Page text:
Forecasts in some areas were for considerably less snow than they actually got. That took its toll.
UNIDENTIFIED MALE: States that don`t usually see snow, are seeing it, and it might be pretty, but for many it`s a headache. Look at these pictures from Jackson, Mississippi. Roads are snow covered, and what few snowplows they do have, were out trying to clear the mess as quickly as possible. But for some, it wasn`t fast enough.
UNIDENTIFIED MALE: I started sliding and, you know, once I started sliding I couldn`t control it.
In Alabama, much of the same. Near whiteout conditions brought traffic to a standstill. This was the scene in Birmingham. In Atlanta when the snow started to fall, people rushed to get home, but found nothing but gridlock on the streets. It wasn`t much better for air travel. Thousands of flights were canceled, not just in Atlanta, but across much of the south. Even the slightest accumulation leads to serious issues. Thousands of students in Hoover, Alabama are spending the night in area schools after road conditions deteriorated. Alabama`s governor urged parents to remain calm.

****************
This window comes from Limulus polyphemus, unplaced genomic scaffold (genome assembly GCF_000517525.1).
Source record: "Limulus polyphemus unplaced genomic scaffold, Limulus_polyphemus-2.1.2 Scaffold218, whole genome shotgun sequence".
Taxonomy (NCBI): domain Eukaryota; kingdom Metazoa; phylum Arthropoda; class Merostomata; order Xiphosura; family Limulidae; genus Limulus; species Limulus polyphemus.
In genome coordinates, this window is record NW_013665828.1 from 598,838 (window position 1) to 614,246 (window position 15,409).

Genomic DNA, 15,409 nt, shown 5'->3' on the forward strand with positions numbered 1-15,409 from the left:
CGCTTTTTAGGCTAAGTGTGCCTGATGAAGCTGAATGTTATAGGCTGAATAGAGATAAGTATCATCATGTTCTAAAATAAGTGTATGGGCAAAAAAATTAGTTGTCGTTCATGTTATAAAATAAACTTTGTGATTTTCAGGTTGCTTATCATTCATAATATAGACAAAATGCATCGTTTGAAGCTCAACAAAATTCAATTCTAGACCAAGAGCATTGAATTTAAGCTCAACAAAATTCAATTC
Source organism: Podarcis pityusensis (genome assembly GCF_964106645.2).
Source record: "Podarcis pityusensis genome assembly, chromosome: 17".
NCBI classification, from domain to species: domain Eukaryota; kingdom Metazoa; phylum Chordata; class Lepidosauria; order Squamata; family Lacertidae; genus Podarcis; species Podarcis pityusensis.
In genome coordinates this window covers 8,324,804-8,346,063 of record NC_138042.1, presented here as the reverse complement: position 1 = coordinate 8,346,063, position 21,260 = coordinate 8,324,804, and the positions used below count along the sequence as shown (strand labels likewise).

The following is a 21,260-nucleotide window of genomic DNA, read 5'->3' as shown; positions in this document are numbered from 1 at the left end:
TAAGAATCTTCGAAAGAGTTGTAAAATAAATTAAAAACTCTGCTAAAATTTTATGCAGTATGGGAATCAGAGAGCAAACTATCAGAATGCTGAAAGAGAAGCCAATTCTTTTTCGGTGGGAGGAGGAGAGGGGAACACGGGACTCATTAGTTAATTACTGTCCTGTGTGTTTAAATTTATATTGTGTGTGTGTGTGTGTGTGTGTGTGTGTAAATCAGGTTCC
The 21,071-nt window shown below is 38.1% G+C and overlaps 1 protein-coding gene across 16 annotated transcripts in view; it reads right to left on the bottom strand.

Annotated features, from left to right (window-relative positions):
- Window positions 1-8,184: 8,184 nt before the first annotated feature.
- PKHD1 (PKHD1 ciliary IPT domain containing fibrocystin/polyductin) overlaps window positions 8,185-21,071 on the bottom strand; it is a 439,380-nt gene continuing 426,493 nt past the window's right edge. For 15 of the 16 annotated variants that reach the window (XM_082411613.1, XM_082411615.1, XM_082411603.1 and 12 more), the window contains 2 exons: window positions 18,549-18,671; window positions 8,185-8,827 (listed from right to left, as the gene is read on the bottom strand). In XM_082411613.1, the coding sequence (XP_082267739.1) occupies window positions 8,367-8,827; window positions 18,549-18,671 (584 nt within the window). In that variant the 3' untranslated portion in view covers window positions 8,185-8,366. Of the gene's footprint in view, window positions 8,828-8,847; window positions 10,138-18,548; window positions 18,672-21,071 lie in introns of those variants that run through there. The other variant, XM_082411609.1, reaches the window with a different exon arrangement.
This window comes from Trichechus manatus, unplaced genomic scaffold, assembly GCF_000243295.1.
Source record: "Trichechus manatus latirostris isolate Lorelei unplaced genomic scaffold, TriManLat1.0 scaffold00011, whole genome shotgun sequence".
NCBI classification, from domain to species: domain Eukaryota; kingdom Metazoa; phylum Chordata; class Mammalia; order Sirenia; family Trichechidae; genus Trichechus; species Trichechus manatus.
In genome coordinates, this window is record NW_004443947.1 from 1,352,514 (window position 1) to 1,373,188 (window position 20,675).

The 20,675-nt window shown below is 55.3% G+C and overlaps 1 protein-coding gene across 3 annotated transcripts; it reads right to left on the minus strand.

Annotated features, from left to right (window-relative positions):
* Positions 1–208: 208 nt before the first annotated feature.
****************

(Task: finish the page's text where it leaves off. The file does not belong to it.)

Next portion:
In Georgia, conditions kept students on gridlock school buses for hours, while hundreds waited at schools for their parents.
AZUZ: Next up today, anyone who wants to become an Olympian, knows about sacrifice, knows about overcoming odds, knows about doing everything possible to realize that dream, and maybe help inspire others along the way. Julia Clukey has taken all of that to extreme. Set a kind of parallels to sport she competes in, the luge, which you could say takes sledding to the extreme.
DR. SANJAY GUPTA, CNN CORRESPONDENT: As she jumps into her sled, Julia Clukey has one focus. Getting down that track as fast as possible.
Clukey says her life experiences helped give her perspective, which is on the track.
JULIA CLUKEY, OLYMPIC ALTERNATIVE: I think anytime something happens to you, you have to decide, to feel, decide what you`re going to do to get there and then stick to the plan every day.
I was diagnosed with Arnold-Chiari syndrome shortly after the 2010 Winter Olympics games.
GUPTA: Chiari has a disorder, in which the fluid around her brain doesn`t circulate properly.
CLUKEY: A lot of the symptoms that I was having were severe headaches and pressure, you know, in the lower part of my skull, and a lot of problems with the right side of my body.
GUPTA: For her, surgery was the only option.